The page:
Climate Dynamics

, Volume 34, Issue 6, pp 891–904 | Cite as

Tidal mixing in the Indonesian Seas and its effect on the tropical climate system

  • Ariane Koch-Larrouy
  • Matthieu Lengaigne
  • Pascal Terray
  • Gurvan Madec
  • Sebastien Masson


The sensitivity of the tropical climate to tidal mixing in the Indonesian Archipelago (IA) is investigated using a coupled general circulation model. It is shown that the introduction of tidal mixing considerably improves water masses properties in the IA, generating fresh and cold anomalies in the thermocline and salty and cold anomalies at the surface. The subsurface fresh anomalies are advected in the Indian Ocean thermocline and ultimately surface to freshen the western part of the basin whereas surface salty anomalies are advected in the Leuwin current to salt waters along the Australian coast. The ~0.5°C surface cooling in the IA reduces by 20% the overlying deep convection. This improves both the amount and structure of the rainfall and weakens the wind convergence over the IA, relaxes the equatorial Pacific trade winds and strengthens the winds along Java coast. These wind changes causes the thermocline to be deeper in the eastern equatorial Pacific and shallower in the eastern Indian Ocean. The El Nino Southern Oscillation (ENSO) amplitude is therefore slightly reduced while the Indian Ocean Dipole/Zonal Mode (IODZM) variability increases. IODZM precursors, related to ENSO events the preceding winter in this model, are also shown to be more efficient in promoting an IODZM thanks to an enhanced wind/thermocline coupling. Changes in the coupled system in response tidal mixing are as large as those found when closing the Indonesian Throughflow, emphasizing the key role of IA on the Indo-Pacific climate.


  1. Blanke B, Delecluse P (1993) Variability of the tropical Atlantic Ocean simulated by a general circulation model with two different mixed layer physics. J Phys Oceanogr 23:1363–1388CrossRefGoogle Scholar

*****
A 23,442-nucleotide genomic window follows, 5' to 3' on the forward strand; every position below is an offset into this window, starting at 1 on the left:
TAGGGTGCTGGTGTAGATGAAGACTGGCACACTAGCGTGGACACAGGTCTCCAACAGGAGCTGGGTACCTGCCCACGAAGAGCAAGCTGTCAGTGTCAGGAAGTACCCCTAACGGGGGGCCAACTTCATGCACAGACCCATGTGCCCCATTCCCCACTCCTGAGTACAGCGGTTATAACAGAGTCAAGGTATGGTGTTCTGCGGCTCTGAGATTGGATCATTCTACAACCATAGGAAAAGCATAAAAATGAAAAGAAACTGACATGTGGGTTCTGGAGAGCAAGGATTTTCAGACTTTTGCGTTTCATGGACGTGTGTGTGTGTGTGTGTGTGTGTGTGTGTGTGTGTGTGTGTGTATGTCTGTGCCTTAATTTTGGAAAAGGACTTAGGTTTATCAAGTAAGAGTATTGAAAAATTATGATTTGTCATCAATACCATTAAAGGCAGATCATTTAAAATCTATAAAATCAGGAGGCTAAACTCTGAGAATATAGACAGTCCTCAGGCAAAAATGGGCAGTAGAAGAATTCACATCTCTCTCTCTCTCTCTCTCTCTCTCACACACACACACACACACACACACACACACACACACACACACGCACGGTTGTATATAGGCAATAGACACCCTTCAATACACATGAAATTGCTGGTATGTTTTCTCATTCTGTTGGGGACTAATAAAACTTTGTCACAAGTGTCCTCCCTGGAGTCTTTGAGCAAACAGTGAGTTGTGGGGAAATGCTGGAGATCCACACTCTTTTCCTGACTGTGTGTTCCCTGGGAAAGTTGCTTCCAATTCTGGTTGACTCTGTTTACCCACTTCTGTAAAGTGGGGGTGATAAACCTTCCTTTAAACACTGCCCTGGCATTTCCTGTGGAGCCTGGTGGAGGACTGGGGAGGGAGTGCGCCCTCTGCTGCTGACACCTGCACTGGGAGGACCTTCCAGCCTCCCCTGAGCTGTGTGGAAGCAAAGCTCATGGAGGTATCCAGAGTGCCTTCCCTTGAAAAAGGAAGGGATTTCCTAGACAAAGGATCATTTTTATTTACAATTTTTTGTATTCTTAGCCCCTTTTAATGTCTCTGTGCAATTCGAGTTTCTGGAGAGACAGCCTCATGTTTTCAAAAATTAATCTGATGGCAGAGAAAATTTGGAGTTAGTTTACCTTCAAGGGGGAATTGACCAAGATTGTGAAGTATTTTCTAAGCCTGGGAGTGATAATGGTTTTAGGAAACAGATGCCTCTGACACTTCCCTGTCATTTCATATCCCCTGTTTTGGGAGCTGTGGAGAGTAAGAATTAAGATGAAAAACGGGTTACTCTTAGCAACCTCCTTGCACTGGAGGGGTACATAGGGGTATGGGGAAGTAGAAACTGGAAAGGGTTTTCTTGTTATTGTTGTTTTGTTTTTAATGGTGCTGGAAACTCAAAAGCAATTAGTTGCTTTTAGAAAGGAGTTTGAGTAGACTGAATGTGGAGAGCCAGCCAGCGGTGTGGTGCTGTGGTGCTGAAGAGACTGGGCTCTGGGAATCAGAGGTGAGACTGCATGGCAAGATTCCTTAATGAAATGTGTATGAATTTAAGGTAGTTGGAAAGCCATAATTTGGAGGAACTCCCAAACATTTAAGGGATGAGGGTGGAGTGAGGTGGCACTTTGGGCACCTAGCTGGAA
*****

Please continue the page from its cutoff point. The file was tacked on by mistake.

2. Chang P, Yamagata T, Schopf P, Behera SK, Carton J, Kessler WS, Meyers G, Qu T, Schott F, Shetye S (2006) Climate fluctuations of tropical coupled systems—the role of Ocean dynamics. J Clim 19(20):5122CrossRefGoogle Scholar
  3. Clement AC, Seager R, Murtugudde R (2005) Why are there tropical warm pools? J Clim 18:5294–5311CrossRefGoogle Scholar
  4. Cravatte S, Madec G, Izumo T, Menkes C, Bozec A (2007) Progress in the 3-D circulation of the eastern equatorial Pacific in a climate ocean model. Ocean Model 17(1):28–48Google Scholar
  5. Davison AC, Hinkley DV (1997) Bootstrap methods and their application. Cambridge University Press, Cambridge, p 582Google Scholar
  6. Ffield A, Gordon AL (1992) Vertical mixing in the Indonesian Thermocline. J Phys Oceanogr 22(2):184–195. doi:10.1175/1520-0485 Google Scholar
  7. Ffield A, Gordon A (1996) Tidal mixing signatures in the Indonesian seas. J Phys Oceanogr 26:1924–1937Google Scholar
  8. Fieux M, Andrie C, Delecluse P, Ilahude AG, Kartavtseff A, Mantisi F, Molcard R, Swallow JC (1994) Measurement within the Pacific-Indian Ocean throughflow region. Deep-Sea Res I 41:1091–1130CrossRefGoogle Scholar
  9. Fischer AS, Terray P, Guikyardi E, Gualdi S, Delecluse P (2005) Two independent Triggers for the Indian Ocean/zonal Mode in a coupled GCM. J Clim 18:3428–3449CrossRefGoogle Scholar
  10. Gerkema T, Lam F-PA, Maas LRM (2004) Internal tides in the Bay of Biscay: conversion rates and seasonal effects. Deep Sea Res Part II 51:2995–3008CrossRefGoogle Scholar
  11. Gordon AL, McClean J (1999) Thermohaline stratification of the Indonesian Seas, model and observations. J Phys Oceanogr 29:198–216CrossRefGoogle Scholar
  12. Gordon AL, Susanto RD (2001) Banda Sea surface layer divergence. Ocean Dyn 52:2–10CrossRefGoogle Scholar
  13. Gordon AL, Susanto RD, Ffield AL (1999) Throughflow within Makassar Strait. Geophys Res Lett 26:3325–3328CrossRefGoogle Scholar
  14. Gregory D, Rowntree PR (1990) A mass flux convection scheme with representation of cloud ensemble characteristics and stability-dependent closure. Mon Weather Rev 118(7):1483–1506CrossRefGoogle Scholar
  15. Gregory D, Kershaw R, Inness PM (1997) Parametrization of momentum transport by convection. II: tests in single column and general circulation models. Q J R Meteor Soc 123:1153–1183CrossRefGoogle Scholar
  16. Gualdi S, Guilyardi E, Navarra A, Masina S, Delecluse P (2003) The interannual variability in the Tropical Indian Ocean as simulated by a CGCM. Clim Dyn 20:567–582Google Scholar
  17. Hautala S, Reid JL, Bray NA (1996) The distribution and mixing of Pacific water masses in the Indonesian Seas. J Geophys Res 101(C5):12375–12390Google Scholar
  18. Hautala SL, Sprintall J, Potemra JT, Chong JC, Pandoe W, Bray N, Ilahude AG (2001) Velocity structure and transport of the Indonesian Throughflow in the major straits restricting flow into the Indian Ocean. J Geophys Res 106(C9):19527–19546Google Scholar
  19. Hirst AC, Godfrey JS (1993) The role of the Indonesian Throughflow in a global ocean GCM. J Phys Oceanogr 23:1057–1086CrossRefGoogle Scholar